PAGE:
The bard's niece, Miss Begg, of Bridgeside, told the writer that she often heard Burns's mother describe Mary as she saw her at Hamilton's: she had a bonnie face, a complexion of unusual fairness, soft blue eyes, a profusion of shining hair which fell to her knees, a petite figure which made her seem younger than her twenty summers, a bright smile, and pleasing manners, which won the old lady's heart. This description is, in superlative phrase, corroborated by Lindsay in Hugh Miller's "Recollections:" she was "beautiful, sylph-like," her bust and neck were "exquisitely moulded," her arms and feet "had a statue-like symmetry and marble-like whiteness;" but it was in her lovely countenance that "nature seemed to have exhausted her utmost skill,"--"the loveliest creature I have ever seen," etc. All who have written of her have noticed her beauty, her good sense, her modesty and self-respect. But these qualities were now insufficient to hold the roving fancy of Burns, whose "susceptibility to immediate impressions" (so called by Byron, who had the same failing) passes belief. His first ephemeral fancy for Mary took little hold upon his heart, and the best that can be said of it is that it was more innocent than the loves which came before and after it. Within a stone's-throw of Mary dwelt Jean Armour, and when the former returned to Coilsfield, he promptly fell in love with Jean, and solaced himself with her more buxom and compliant charms. It was a year or so later, when his intercourse with Jean had burdened him with grief and shame, that the tender and romantic affection for Mary came into his life. She was yet at Coilsfield, and while he was in hiding--his heart tortured by the apparent perfidy of Jean and all the countryside condemning his misconduct--his intimacy with Mary was renewed; his quickened vision now discerned her endearing attributes, her trust and sympathy were precious in his distress, and awoke in him an affection such as he never felt for any other woman. During a few brief weeks the lovers spent their evenings and Sabbaths together, loitering amid the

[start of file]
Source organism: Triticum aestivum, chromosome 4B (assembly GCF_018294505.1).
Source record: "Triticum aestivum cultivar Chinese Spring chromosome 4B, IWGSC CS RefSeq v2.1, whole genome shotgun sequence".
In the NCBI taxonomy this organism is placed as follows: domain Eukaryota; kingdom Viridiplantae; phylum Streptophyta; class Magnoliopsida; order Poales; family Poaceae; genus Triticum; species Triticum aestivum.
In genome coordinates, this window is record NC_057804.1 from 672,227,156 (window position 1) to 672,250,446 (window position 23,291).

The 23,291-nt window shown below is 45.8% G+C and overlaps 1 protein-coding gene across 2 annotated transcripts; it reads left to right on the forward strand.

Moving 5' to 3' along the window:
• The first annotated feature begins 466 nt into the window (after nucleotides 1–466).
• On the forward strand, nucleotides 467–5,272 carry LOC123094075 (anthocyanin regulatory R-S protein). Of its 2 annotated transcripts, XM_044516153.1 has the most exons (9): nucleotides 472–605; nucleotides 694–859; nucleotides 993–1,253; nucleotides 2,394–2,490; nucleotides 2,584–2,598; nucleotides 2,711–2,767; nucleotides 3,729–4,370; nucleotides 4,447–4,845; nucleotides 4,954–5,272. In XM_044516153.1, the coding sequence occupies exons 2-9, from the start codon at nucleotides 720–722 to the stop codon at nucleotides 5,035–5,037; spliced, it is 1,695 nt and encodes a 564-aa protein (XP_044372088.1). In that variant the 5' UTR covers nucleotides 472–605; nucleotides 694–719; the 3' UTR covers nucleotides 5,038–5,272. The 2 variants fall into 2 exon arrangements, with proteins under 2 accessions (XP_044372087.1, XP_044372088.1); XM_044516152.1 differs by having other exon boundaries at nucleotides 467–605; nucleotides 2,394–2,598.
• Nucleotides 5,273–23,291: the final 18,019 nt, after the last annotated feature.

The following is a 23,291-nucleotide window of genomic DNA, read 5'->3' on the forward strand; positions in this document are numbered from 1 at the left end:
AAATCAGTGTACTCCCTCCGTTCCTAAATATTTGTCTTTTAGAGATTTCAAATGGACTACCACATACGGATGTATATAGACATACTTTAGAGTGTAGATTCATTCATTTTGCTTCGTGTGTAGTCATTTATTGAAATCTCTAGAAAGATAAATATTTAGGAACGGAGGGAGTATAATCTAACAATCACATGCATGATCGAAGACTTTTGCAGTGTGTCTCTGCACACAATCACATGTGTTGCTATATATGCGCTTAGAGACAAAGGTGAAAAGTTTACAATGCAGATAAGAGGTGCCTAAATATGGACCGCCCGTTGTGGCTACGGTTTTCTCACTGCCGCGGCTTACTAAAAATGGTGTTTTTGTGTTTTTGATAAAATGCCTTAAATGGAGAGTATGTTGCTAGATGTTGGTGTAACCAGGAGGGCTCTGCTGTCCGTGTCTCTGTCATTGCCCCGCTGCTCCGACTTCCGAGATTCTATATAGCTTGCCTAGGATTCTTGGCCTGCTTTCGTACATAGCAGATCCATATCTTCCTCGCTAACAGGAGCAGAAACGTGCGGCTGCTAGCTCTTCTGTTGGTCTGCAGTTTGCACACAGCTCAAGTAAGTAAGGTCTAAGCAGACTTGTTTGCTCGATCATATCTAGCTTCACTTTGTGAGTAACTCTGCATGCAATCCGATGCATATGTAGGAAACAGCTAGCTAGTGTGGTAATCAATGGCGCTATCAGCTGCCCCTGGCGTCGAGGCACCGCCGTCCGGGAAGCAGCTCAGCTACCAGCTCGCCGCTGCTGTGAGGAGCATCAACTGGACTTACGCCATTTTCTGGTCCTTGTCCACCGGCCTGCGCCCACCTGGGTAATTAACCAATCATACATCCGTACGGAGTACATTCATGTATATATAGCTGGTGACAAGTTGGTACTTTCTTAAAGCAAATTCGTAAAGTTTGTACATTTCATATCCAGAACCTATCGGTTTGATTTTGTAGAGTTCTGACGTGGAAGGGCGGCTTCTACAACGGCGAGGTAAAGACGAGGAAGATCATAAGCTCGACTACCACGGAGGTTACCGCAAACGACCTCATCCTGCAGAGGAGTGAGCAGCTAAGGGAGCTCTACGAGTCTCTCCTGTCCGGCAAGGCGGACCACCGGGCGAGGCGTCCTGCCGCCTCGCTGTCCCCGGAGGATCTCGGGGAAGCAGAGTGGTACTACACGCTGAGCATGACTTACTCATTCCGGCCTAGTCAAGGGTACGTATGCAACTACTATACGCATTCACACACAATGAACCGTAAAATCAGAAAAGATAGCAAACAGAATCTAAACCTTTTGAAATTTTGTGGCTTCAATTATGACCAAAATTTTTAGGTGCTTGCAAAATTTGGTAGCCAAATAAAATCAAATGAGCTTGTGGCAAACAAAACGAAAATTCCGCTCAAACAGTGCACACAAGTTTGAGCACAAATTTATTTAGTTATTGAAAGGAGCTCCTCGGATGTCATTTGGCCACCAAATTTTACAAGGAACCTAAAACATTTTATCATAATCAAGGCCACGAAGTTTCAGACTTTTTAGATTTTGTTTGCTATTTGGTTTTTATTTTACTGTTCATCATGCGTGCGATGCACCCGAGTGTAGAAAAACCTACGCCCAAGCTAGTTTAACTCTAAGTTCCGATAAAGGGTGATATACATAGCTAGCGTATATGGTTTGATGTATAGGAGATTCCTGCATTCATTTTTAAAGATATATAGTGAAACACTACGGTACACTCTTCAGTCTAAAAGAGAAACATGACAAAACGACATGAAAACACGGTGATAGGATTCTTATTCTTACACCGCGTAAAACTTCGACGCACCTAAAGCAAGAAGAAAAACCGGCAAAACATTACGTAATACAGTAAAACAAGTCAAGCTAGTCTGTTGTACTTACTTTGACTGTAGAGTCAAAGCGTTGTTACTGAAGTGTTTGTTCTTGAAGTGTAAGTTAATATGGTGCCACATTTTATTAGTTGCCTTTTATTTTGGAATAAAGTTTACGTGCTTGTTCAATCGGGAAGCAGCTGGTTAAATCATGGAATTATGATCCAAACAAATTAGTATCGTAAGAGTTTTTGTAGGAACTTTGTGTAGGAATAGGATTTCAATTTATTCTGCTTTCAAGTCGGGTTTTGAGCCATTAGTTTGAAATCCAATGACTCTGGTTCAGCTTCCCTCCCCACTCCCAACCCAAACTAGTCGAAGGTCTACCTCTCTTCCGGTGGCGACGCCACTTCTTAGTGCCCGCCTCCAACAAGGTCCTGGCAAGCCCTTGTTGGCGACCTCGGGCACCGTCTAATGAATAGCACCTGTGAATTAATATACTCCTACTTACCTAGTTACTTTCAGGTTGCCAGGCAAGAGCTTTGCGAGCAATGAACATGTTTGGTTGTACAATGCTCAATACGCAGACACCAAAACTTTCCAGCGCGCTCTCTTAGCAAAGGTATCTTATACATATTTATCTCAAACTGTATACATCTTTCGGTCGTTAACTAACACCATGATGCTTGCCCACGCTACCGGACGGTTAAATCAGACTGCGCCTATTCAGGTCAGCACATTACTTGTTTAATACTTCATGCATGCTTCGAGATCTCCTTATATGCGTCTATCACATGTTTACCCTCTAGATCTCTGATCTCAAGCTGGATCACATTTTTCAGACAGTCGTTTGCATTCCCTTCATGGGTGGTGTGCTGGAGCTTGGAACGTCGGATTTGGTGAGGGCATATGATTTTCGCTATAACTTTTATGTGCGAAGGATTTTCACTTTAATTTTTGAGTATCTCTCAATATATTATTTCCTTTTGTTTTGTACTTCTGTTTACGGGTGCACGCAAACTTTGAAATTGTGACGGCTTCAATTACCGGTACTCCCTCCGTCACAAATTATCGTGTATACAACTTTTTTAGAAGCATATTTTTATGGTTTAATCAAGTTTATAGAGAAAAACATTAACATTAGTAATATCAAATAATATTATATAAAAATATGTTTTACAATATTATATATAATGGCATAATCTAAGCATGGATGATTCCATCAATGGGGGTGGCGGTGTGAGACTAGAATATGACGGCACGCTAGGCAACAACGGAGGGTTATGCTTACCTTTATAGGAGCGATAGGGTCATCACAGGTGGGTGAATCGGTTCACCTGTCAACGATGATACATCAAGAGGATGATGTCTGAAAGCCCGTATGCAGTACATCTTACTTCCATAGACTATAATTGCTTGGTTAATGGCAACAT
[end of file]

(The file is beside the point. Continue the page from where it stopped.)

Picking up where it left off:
talking of the golden days that were to be theirs when present troubles were past; then came the parting which the world will never forget, and Mary relinquished her service and went to her parents at Campbeltown,--a port of Cantyre behind "Arran's mountain isle." Of this parting Burns says, in a letter to Thomson, "We met by appointment on the second Sunday of May, in a sequestered spot on the Ayr, where we spent the day in taking farewell before she should embark for the West Highlands to prepare for our projected change of life." Lovers of Burns linger over this final parting, and detail the impressive ceremonials with which the pair solemnized their betrothal: they stood on either side of a brook, they laved their hands in the water and scattered it in the air to symbolize the purity of their intentions; clasping hands above an open Bible, they swore to be true to each other forever, then exchanged Bibles, and parted never to meet more. It is not strange that when death had left him nothing of her but her poor little Bible, a tress of her golden hair, and a tender memory of her love, the recollection of this farewell remained in his soul forever. He has pictured it in the exquisite lines of "Highland Mary" and "To Mary in Heaven."
In the monument at Alloway--between the "auld haunted kirk" and the bridge where Maggie lost her tail--we are shown a memento of the parting; it is the Bible which Burns gave to Mary and above which their vows were said. At Mary's death it passed to her sister, at Ardrossan, who bequeathed it to her son William Anderson; subsequently it was carried to America by one of the family, whence it has been recovered to be treasured here. It is a pocket edition in two volumes, to one of which is attached a lock of poor Mary's shining hair. Within the cover of the first volume the hand of Burns has written, "And ye shall not swear by my name falsely, I am the Lord;" within the second, "Thou shalt not forswear thyself, but shalt perform unto the Lord thine oaths." Upon a blank leaf of each volume is Burns's Masonic signet, with the signature, "Robert Burns, Mossgiel," written beneath. Mary's spinning-wheel is preserved in the adjoining cottage. A few of her bright hairs, severed in her fatal fever, are among the treasures of the writer and lie before him as he pens these lines.